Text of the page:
Flow cytometry is widely used for leukemia diagnosis and is suitable for routine minimal residual disease (MRD) assays. In childhood ALL flow cytometry and PCR can be highly concordant. MRD detection by flow cytometry is based on the identification of leukemia-associated immunophenotypes (LAIPs), which are not expressed by normal bone marrow (BM) or peripheral blood cells. While T-ALL blasts normally express nuclear TdT/cytoplasmic CD3 in more than 90% of cases, B-lin- eage ALL blasts usually share most phenotypes of normal BM B-cell pre- cursors. Thus, the identification of LAIPs requires first that the phenotypic profiles of normal cells are fully characterized. LAIPs can be cur- rently identified in 95% of childhood ALL cases. Fewer studies have addressed the feasibility, sensitivity, reproducibility, and prognostic significance of flow cytometric MRD detection in adult ALL. A flow cyto- metric approach to minimal residual disease (MRD) monitoring useful in childhood B-lineage acute lymphoblastic leukemia (ALL) is here dis- cussed in the context of ALL in adults. We characterized adult normal BM B-cell precursors and compared the marker combinations to those expressed by adult B-lineage ALL blasts. Then, we assessed the expression stability of the identified phenotypes, and eventually the potential prognostic significance of MRD monitoring with these phenotypes. Of 64 leukemia samples analyzed, 95.3% had at least one abnormal phenotype (two or more in 57.3%) as compared to physiologic B-cell precursors in adult bone marrow. The sensitivity of the method was 1 leukemic cell among 10,000 normal cells in 16/19 experiments (84.2%). Blast phenotypes were stable in culture and at relapse, and were useful for MRD monitoring in patients. We conclude that marker combinations for childhood ALL are also applicable to adult cases.

METHODOLOGICAL APPROACH TO MINIMAL RESIDUAL DISEASE DETECTION BY FLOW CYTOMETRY IN ADULT B-LINEAGE ACUTE LYMPHOBLASTIC LEUKEMIA

KRAMPERA, Mauro;PERBELLINI, Omar;PASINI, Annalisa;SCUPOLI, Maria;PIZZOLO, Giovanni
2006

Abstract

Flow cytometry is widely used for leukemia diagnosis and is suitable for routine minimal residual disease (MRD) assays. In childhood ALL flow cytometry and PCR can be highly concordant. MRD detection by flow cytometry is based on the identification of leukemia-associated immunophenotypes (LAIPs), which are not expressed by normal bone marrow (BM) or peripheral blood cells. While T-ALL blasts normally express nuclear TdT/cytoplasmic CD3 in more than 90% of cases, B-lin- eage ALL blasts usually share most phenotypes of normal BM B-cell pre- cursors. Thus, the identification of LAIPs requires first that the phenotypic profiles of normal cells are fully characterized. LAIPs can be cur- rently identified in 95% of childhood ALL cases. Fewer studies have addressed the feasibility, sensitivity, reproducibility, and prognostic significance of flow cytometric MRD detection in adult ALL. A flow cyto- metric approach to minimal residual disease (MRD) monitoring useful in childhood B-lineage acute lymphoblastic leukemia (ALL) is here dis- cussed in the context of ALL in adults. We characterized adult normal BM B-cell precursors and compared the marker combinations to those expressed by adult B-lineage ALL blasts. Then, we assessed the expression stability of the identified phenotypes, and eventually the potential prognostic significance of MRD monitoring with these phenotypes. Of 64 leukemia samples analyzed, 95.3% had at least one abnormal phenotype (two or more in 57.3%) as compared to physiologic B-cell precursors in adult bone marrow. The sensitivity of the method was 1 leukemic cell among 10,000 normal cells in 16/19 experiments (84.2%). Blast phenotypes were stable in culture and at relapse, and were useful for MRD monitoring in patients. We conclude that marker combinations for childhood ALL are also applicable to adult cases.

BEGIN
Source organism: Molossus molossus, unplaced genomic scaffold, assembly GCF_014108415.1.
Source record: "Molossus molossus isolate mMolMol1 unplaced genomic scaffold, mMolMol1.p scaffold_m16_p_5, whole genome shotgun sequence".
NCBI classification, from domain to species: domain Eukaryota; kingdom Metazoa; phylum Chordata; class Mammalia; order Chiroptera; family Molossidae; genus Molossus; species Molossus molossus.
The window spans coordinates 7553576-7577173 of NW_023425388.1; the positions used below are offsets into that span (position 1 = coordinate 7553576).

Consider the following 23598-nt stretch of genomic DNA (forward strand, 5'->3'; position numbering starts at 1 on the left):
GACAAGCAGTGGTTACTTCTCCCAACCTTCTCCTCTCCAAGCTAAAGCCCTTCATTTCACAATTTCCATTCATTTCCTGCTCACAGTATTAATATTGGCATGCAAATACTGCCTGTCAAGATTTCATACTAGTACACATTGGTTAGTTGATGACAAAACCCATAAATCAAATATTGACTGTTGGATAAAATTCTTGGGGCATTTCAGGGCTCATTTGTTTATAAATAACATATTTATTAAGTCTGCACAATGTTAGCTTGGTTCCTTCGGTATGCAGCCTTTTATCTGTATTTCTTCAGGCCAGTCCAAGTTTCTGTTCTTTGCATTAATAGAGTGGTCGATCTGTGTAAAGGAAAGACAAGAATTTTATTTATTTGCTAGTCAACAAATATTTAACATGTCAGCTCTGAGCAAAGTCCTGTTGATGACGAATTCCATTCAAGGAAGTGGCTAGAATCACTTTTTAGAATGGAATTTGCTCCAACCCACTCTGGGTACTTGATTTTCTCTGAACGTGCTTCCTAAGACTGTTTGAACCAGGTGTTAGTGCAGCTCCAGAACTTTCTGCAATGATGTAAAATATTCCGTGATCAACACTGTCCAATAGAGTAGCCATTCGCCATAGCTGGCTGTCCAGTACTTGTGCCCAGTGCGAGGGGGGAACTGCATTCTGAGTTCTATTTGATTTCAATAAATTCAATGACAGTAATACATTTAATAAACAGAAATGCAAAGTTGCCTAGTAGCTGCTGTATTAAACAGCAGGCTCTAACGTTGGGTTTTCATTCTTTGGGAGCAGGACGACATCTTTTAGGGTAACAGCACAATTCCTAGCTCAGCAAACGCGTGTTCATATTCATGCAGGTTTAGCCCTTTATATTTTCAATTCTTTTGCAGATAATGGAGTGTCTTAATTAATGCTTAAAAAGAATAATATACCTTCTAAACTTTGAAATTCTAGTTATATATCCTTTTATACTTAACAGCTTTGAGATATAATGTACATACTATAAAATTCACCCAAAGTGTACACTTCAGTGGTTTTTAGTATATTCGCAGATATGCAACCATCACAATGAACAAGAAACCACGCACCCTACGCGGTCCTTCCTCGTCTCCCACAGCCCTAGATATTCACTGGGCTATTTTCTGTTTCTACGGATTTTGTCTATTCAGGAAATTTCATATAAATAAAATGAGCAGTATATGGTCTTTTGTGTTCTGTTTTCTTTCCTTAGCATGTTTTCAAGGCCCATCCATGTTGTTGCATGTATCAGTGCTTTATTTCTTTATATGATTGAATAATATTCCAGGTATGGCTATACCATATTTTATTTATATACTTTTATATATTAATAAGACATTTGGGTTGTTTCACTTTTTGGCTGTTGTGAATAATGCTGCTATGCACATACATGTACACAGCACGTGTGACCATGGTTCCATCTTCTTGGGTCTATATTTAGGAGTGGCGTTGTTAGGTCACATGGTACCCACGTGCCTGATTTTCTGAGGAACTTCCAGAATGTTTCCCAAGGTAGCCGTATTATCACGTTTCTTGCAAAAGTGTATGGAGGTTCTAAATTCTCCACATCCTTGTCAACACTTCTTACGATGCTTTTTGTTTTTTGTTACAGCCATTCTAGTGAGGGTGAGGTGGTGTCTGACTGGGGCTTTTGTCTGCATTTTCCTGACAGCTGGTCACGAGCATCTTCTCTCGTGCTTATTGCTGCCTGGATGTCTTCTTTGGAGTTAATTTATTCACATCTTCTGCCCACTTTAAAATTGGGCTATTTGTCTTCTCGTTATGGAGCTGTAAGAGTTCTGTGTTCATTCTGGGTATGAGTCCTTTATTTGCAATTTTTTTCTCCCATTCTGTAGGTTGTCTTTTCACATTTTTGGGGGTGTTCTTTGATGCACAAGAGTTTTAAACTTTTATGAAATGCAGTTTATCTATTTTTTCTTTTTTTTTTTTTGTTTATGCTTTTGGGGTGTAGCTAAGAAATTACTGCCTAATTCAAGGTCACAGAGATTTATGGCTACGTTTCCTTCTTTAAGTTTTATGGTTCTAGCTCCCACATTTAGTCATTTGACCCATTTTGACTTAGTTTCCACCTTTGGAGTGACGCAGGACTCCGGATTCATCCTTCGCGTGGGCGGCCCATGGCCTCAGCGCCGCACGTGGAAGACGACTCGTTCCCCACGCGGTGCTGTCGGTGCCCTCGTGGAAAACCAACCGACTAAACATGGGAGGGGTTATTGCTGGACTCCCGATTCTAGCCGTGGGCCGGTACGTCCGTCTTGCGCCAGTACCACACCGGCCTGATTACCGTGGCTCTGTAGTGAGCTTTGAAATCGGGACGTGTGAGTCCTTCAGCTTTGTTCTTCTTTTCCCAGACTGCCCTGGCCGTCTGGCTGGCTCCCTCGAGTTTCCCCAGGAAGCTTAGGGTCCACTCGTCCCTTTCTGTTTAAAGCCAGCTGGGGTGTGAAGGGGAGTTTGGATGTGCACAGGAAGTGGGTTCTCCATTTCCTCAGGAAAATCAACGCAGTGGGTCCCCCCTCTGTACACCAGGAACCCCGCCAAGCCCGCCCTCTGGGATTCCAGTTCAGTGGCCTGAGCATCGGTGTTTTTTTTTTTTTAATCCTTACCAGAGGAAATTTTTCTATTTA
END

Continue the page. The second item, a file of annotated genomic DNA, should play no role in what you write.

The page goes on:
acute lymphoblastic leukemia; flow cytometry; minimal residual disease
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Utilizza questo identificativo per citare o creare un link a questo documento: http://hdl.handle.net/11562/627260
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